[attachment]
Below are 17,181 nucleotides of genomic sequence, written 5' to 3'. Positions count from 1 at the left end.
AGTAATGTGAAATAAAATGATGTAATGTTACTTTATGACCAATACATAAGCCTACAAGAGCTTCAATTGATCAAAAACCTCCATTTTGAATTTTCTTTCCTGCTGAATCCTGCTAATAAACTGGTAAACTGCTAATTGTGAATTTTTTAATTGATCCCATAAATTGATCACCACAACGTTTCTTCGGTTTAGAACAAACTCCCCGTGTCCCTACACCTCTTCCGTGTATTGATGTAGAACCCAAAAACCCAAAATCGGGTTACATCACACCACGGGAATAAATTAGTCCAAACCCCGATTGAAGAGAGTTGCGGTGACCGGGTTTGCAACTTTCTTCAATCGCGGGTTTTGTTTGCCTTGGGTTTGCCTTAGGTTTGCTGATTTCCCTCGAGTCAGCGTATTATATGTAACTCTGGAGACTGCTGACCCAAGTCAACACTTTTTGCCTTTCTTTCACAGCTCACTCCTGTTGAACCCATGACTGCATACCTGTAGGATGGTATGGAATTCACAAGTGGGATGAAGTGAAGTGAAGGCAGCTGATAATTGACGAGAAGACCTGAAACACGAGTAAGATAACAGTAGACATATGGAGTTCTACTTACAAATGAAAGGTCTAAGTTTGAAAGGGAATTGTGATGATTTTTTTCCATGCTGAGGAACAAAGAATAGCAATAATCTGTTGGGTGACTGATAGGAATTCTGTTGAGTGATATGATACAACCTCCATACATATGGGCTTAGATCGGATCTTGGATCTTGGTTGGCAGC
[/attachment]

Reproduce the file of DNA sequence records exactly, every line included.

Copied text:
Below are 17,181 nucleotides of genomic sequence, written 5' to 3'. Positions count from 1 at the left end.
AGTAATGTGAAATAAAATGATGTAATGTTACTTTATGACCAATACATAAGCCTACAAGAGCTTCAATTGATCAAAAACCTCCATTTTGAATTTTCTTTCCTGCTGAATCCTGCTAATAAACTGGTAAACTGCTAATTGTGAATTTTTTAATTGATCCCATAAATTGATCACCACAACGTTTCTTCGGTTTAGAACAAACTCCCCGTGTCCCTACACCTCTTCCGTGTATTGATGTAGAACCCAAAAACCCAAAATCGGGTTACATCACACCACGGGAATAAATTAGTCCAAACCCCGATTGAAGAGAGTTGCGGTGACCGGGTTTGCAACTTTCTTCAATCGCGGGTTTTGTTTGCCTTGGGTTTGCCTTAGGTTTGCTGATTTCCCTCGAGTCAGCGTATTATATGTAACTCTGGAGACTGCTGACCCAAGTCAACACTTTTTGCCTTTCTTTCACAGCTCACTCCTGTTGAACCCATGACTGCATACCTGTAGGATGGTATGGAATTCACAAGTGGGATGAAGTGAAGTGAAGGCAGCTGATAATTGACGAGAAGACCTGAAACACGAGTAAGATAACAGTAGACATATGGAGTTCTACTTACAAATGAAAGGTCTAAGTTTGAAAGGGAATTGTGATGATTTTTTTCCATGCTGAGGAACAAAGAATAGCAATAATCTGTTGGGTGACTGATAGGAATTCTGTTGAGTGATATGATACAACCTCCATACATATGGGCTTAGATCGGATCTTGGATCTTGGTTGGCAGC